Atlantic Monthly editor Kelly, who covered Operation Desert Storm in 1991, Arafat's return to Gaza in 1994, and Bosnia in 1995, was killed in the Iraq war in April 2003. Although he'd considered himself a dove in the Vietnam years, "I am certainly now a hawk," he declared in 2002, his war coverage having convinced him "of the moral imperative, sometimes, for war." "There are things worth dying for, and killing for," as "every twelve-year-old" in Bosnia already knows. While Kelly's war reportage dominates this collection of his columns (mostly published in the Washington Post, the New Yorker and the New Republic in the 1990s), the volume also covers domestic culture and politics. Kelly's signature format was the character (or lack of character) sketch, where he'd reduce larger-than-life politicians to a decidedly human scale. Jesse Jackson "jets around the world as secretary of his own state of mind." Ross Perot was America's "first fusion-paranoia candidate for the presidency." When Bob Dole makes a speech, his phrases interrupt each other "like a call-waiting system gone awry." Beyond mere Beltway-insider cleverness, Kelly argued for a return to core American values like courage, honesty and love of country. We can't go back to being "square"-it's quite as impossible as "revirginizing"-but being patriotic and conservative could be cool again, Kelly suggests. The book's strength lies in the impact of having Kelly's war essays in one place, in chronological order, giving them a power they didn't have when sprinkled weekly in the press. (On sale Mar. 29) Forecast: The publisher plans publication events in Boston and New York, and national advertising, but without Kelly to promote the book, sales may be less than hoped for. Copyright 2004 Reed Business Information.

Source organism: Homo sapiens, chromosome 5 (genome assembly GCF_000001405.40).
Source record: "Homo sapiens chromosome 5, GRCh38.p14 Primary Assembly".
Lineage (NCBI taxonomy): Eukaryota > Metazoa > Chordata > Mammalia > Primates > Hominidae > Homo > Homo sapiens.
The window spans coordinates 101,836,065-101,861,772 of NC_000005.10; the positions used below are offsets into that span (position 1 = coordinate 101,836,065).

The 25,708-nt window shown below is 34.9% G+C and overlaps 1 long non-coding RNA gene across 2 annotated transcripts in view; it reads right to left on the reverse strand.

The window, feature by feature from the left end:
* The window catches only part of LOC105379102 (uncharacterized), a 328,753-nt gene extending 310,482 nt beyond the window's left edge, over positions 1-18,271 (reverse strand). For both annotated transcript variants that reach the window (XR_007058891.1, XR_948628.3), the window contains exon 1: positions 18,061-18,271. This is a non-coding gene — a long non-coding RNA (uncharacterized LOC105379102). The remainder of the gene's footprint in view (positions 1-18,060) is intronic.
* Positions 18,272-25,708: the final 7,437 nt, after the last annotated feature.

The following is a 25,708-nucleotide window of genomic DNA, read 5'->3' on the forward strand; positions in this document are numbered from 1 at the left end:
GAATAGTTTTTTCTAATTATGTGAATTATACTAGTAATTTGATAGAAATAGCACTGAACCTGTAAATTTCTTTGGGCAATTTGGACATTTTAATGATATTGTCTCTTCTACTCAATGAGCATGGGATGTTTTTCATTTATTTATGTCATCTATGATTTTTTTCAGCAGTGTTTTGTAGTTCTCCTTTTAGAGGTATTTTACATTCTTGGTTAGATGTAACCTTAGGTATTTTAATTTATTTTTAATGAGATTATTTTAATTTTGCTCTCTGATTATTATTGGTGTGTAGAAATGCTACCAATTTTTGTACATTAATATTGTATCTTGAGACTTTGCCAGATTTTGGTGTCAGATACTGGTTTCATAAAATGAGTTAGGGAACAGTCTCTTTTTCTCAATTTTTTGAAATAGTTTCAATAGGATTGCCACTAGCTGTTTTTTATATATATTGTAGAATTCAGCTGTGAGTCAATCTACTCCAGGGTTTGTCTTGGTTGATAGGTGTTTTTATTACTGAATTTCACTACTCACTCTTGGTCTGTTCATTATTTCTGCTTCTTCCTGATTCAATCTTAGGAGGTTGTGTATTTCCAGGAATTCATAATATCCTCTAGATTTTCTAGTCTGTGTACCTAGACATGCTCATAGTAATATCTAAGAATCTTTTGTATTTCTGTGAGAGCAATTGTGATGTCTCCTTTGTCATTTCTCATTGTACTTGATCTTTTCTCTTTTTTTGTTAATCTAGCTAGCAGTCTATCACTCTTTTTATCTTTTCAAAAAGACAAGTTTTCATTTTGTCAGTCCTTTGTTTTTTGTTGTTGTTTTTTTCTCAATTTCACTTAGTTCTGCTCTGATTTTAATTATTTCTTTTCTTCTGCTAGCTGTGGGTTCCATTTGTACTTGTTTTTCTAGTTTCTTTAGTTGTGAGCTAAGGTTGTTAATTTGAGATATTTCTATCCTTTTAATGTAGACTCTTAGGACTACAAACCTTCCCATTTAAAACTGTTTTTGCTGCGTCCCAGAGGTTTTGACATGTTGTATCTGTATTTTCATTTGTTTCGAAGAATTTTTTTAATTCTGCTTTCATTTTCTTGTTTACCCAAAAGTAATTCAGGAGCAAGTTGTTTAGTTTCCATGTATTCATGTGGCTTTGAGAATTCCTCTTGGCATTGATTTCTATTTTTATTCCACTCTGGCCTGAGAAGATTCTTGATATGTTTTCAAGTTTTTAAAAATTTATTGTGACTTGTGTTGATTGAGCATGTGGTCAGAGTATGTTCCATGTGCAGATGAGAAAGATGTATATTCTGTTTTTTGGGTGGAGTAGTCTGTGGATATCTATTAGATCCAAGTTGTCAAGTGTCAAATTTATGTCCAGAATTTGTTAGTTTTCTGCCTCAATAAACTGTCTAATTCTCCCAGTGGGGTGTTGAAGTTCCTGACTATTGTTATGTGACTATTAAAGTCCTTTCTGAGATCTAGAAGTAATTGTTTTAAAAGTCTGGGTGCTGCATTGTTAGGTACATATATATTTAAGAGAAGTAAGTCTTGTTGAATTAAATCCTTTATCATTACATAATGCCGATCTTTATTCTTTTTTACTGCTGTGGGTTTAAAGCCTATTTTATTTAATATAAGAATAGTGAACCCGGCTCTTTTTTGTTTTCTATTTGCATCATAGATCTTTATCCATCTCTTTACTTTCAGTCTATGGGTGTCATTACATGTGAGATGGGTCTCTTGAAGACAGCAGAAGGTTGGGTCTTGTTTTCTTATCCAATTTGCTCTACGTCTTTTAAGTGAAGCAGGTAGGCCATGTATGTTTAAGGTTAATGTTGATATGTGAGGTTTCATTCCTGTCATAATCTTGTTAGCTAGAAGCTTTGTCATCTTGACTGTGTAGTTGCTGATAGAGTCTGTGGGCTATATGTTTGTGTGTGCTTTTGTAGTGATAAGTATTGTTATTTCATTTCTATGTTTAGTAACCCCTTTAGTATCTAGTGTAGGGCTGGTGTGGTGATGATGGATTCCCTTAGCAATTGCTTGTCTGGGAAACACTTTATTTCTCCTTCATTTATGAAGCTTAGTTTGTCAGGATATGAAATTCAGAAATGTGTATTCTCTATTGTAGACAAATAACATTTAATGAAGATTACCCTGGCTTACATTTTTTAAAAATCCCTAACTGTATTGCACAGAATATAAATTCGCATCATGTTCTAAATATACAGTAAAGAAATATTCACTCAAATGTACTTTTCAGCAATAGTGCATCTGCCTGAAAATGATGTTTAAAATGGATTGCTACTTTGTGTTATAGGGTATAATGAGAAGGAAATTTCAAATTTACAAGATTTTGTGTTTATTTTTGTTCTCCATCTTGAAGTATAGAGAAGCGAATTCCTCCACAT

Library Journal
"Michael Kelly, the editor at large of The Atlantic Monthly and for three years its editor in chief, was killed on the outskirts of Baghdad while covering the Iraq war as a correspondent for this magazine." So began the obituary for Kelly in the June 2003 issue of the Atlantic. What we cannot know, of course, is the full effect his loss will have on American journalism. His dispatches from Desert Storm, for example, compiled under the title Martyr's Day, immediately joined the ranks of classic war reporting. His analyses were cogent, trenchant, and, interestingly, conservative. This posthumous collection of columns, to be released on the first anniversary of Kelly's death, originally appeared in the Atlantic and various newspapers. The columns display not only expansive interests (which ranged from the Middle East and presidential politics to the national diet) but also a journalistic eye that encompassed telling details usually overlooked by other reporters. Nine days after 9/11, Kelly remarked, "Life goes on, and life is good." Such optimism certainly undergirds these pieces. Recommended for public and academic libraries.-Ari Sigal, Catawba Valley Community Coll. Lib., Hickory, NC Copyright 2004 Reed Business Information.
Kirkus Reviews